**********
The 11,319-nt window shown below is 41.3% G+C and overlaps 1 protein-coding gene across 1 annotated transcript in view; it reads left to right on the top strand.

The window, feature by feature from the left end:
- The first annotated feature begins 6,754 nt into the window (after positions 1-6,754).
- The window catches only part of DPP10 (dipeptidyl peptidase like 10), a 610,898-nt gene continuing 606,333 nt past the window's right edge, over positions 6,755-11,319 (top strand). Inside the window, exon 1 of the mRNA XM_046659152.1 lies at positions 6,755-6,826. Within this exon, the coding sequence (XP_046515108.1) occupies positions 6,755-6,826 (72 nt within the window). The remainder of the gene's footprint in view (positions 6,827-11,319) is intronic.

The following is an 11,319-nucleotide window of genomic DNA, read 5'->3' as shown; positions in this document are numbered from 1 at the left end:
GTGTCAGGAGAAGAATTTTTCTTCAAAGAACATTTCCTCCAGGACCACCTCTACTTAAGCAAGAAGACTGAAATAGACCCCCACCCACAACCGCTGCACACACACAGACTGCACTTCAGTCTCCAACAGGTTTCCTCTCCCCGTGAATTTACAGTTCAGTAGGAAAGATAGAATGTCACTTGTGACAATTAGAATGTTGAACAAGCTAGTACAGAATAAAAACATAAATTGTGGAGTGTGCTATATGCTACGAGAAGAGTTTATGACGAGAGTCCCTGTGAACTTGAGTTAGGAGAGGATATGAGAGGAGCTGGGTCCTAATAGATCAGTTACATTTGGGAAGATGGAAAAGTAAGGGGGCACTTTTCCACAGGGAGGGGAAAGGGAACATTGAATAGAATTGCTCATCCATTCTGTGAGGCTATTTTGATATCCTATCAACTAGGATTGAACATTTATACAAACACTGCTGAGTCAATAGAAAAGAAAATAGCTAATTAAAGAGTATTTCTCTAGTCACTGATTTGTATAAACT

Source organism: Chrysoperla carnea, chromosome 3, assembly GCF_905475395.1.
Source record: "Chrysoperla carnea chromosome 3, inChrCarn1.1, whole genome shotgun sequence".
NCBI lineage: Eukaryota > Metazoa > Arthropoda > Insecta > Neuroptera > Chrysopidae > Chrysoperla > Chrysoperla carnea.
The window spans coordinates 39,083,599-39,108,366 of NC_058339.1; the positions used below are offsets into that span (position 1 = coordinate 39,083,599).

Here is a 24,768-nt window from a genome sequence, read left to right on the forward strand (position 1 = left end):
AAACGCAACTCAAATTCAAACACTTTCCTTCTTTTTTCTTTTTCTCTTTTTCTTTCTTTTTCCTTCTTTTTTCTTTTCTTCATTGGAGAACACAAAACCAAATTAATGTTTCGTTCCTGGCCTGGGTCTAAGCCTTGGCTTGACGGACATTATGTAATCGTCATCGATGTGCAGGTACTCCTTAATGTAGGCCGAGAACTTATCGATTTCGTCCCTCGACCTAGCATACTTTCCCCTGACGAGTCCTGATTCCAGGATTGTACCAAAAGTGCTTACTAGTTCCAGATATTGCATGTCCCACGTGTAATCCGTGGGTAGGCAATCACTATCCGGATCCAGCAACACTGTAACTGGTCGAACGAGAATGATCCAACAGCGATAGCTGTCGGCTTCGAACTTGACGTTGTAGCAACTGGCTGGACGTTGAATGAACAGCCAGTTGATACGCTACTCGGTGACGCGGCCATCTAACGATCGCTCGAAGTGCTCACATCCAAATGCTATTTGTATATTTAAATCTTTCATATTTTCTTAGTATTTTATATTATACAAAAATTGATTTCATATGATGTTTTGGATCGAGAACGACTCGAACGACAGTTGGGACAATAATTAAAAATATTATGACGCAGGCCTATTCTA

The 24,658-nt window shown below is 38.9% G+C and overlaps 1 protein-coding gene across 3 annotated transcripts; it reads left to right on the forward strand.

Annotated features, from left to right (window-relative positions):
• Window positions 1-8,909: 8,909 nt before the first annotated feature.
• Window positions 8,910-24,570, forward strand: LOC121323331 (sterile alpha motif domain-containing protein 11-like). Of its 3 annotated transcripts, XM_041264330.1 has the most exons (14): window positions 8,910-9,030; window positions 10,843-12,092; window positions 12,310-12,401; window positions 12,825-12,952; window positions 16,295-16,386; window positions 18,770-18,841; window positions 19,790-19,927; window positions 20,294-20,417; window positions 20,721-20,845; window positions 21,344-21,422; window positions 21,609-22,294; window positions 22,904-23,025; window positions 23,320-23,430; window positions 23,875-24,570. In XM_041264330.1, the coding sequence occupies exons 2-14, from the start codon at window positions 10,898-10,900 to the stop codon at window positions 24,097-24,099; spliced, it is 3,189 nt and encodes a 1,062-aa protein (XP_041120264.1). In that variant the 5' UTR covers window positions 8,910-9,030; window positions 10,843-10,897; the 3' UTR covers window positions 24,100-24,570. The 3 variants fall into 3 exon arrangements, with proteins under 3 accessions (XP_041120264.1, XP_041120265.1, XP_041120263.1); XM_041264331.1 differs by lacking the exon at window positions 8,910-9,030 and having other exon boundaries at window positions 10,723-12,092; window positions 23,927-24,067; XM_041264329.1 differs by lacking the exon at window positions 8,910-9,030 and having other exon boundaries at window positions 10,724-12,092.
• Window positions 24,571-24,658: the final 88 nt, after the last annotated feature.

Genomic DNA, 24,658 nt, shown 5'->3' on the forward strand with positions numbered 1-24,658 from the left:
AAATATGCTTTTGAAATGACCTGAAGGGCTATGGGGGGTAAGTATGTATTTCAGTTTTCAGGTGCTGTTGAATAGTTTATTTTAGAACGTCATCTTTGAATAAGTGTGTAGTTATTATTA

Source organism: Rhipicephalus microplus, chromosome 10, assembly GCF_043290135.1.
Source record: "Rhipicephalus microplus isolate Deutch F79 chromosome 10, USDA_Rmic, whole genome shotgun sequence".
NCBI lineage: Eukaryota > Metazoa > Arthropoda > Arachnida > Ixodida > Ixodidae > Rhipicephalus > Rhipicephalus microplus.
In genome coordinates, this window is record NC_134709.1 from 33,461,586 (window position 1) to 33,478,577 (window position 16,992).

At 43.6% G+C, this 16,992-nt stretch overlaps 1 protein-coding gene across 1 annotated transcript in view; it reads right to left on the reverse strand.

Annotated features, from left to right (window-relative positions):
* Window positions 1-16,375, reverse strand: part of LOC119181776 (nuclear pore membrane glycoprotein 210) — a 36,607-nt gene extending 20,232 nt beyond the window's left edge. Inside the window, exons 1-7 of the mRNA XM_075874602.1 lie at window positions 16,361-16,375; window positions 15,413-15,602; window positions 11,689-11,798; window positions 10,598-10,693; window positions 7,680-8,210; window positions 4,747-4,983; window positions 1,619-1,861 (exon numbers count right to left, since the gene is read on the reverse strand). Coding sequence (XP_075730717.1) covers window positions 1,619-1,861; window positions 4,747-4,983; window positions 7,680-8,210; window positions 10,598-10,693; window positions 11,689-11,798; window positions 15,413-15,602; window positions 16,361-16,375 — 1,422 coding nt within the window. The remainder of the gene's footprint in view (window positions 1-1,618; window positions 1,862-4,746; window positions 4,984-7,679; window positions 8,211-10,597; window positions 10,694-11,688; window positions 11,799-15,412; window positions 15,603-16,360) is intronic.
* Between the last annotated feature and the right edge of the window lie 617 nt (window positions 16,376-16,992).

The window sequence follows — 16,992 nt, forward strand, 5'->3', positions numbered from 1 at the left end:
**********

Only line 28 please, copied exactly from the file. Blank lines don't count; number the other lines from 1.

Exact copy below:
The window sequence follows — 16,992 nt, forward strand, 5'->3', positions numbered from 1 at the left end: